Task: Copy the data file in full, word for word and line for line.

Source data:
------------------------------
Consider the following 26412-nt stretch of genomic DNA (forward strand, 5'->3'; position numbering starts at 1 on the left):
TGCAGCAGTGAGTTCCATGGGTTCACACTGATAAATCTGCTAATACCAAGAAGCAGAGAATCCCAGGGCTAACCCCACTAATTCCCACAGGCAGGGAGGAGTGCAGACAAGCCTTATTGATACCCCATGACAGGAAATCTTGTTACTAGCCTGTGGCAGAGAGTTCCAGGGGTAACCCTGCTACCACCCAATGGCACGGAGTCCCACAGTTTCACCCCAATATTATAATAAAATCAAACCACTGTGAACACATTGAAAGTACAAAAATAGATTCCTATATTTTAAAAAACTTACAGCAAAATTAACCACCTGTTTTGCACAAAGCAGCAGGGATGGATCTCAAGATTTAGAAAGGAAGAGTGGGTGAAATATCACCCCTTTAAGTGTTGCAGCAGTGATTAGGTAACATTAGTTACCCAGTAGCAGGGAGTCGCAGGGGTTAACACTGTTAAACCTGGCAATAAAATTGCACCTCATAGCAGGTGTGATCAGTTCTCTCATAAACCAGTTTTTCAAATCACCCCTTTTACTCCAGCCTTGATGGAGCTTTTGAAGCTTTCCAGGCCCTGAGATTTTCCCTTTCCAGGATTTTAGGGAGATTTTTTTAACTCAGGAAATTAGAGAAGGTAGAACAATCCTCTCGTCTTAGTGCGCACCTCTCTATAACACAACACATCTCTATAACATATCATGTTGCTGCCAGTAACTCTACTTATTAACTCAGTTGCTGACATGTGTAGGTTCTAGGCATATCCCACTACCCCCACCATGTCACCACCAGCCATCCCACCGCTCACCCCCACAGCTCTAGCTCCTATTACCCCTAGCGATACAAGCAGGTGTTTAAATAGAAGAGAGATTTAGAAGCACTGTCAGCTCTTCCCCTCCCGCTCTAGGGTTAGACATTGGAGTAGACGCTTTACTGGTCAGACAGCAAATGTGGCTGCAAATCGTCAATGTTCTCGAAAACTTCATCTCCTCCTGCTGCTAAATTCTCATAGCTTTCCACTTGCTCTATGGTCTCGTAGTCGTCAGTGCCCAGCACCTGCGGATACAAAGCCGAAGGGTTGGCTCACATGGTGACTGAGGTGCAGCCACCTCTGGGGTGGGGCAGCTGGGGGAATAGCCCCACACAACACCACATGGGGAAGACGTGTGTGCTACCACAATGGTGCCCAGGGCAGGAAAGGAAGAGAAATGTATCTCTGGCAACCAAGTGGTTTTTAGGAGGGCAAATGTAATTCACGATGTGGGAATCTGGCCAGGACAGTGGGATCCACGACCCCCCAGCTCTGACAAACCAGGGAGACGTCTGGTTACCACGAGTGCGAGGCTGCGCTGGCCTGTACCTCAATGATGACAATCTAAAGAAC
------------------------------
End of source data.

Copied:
Consider the following 26412-nt stretch of genomic DNA (forward strand, 5'->3'; position numbering starts at 1 on the left):
TGCAGCAGTGAGTTCCATGGGTTCACACTGATAAATCTGCTAATACCAAGAAGCAGAGAATCCCAGGGCTAACCCCACTAATTCCCACAGGCAGGGAGGAGTGCAGACAAGCCTTATTGATACCCCATGACAGGAAATCTTGTTACTAGCCTGTGGCAGAGAGTTCCAGGGGTAACCCTGCTACCACCCAATGGCACGGAGTCCCACAGTTTCACCCCAATATTATAATAAAATCAAACCACTGTGAACACATTGAAAGTACAAAAATAGATTCCTATATTTTAAAAAACTTACAGCAAAATTAACCACCTGTTTTGCACAAAGCAGCAGGGATGGATCTCAAGATTTAGAAAGGAAGAGTGGGTGAAATATCACCCCTTTAAGTGTTGCAGCAGTGATTAGGTAACATTAGTTACCCAGTAGCAGGGAGTCGCAGGGGTTAACACTGTTAAACCTGGCAATAAAATTGCACCTCATAGCAGGTGTGATCAGTTCTCTCATAAACCAGTTTTTCAAATCACCCCTTTTACTCCAGCCTTGATGGAGCTTTTGAAGCTTTCCAGGCCCTGAGATTTTCCCTTTCCAGGATTTTAGGGAGATTTTTTTAACTCAGGAAATTAGAGAAGGTAGAACAATCCTCTCGTCTTAGTGCGCACCTCTCTATAACACAACACATCTCTATAACATATCATGTTGCTGCCAGTAACTCTACTTATTAACTCAGTTGCTGACATGTGTAGGTTCTAGGCATATCCCACTACCCCCACCATGTCACCACCAGCCATCCCACCGCTCACCCCCACAGCTCTAGCTCCTATTACCCCTAGCGATACAAGCAGGTGTTTAAATAGAAGAGAGATTTAGAAGCACTGTCAGCTCTTCCCCTCCCGCTCTAGGGTTAGACATTGGAGTAGACGCTTTACTGGTCAGACAGCAAATGTGGCTGCAAATCGTCAATGTTCTCGAAAACTTCATCTCCTCCTGCTGCTAAATTCTCATAGCTTTCCACTTGCTCTATGGTCTCGTAGTCGTCAGTGCCCAGCACCTGCGGATACAAAGCCGAAGGGTTGGCTCACATGGTGACTGAGGTGCAGCCACCTCTGGGGTGGGGCAGCTGGGGGAATAGCCCCACACAACACCACATGGGGAAGACGTGTGTGCTACCACAATGGTGCCCAGGGCAGGAAAGGAAGAGAAATGTATCTCTGGCAACCAAGTGGTTTTTAGGAGGGCAAATGTAATTCACGATGTGGGAATCTGGCCAGGACAGTGGGATCCACGACCCCCCAGCTCTGACAAACCAGGGAGACGTCTGGTTACCACGAGTGCGAGGCTGCGCTGGCCTGTACCTCAATGATGACAATCTAAAGAAC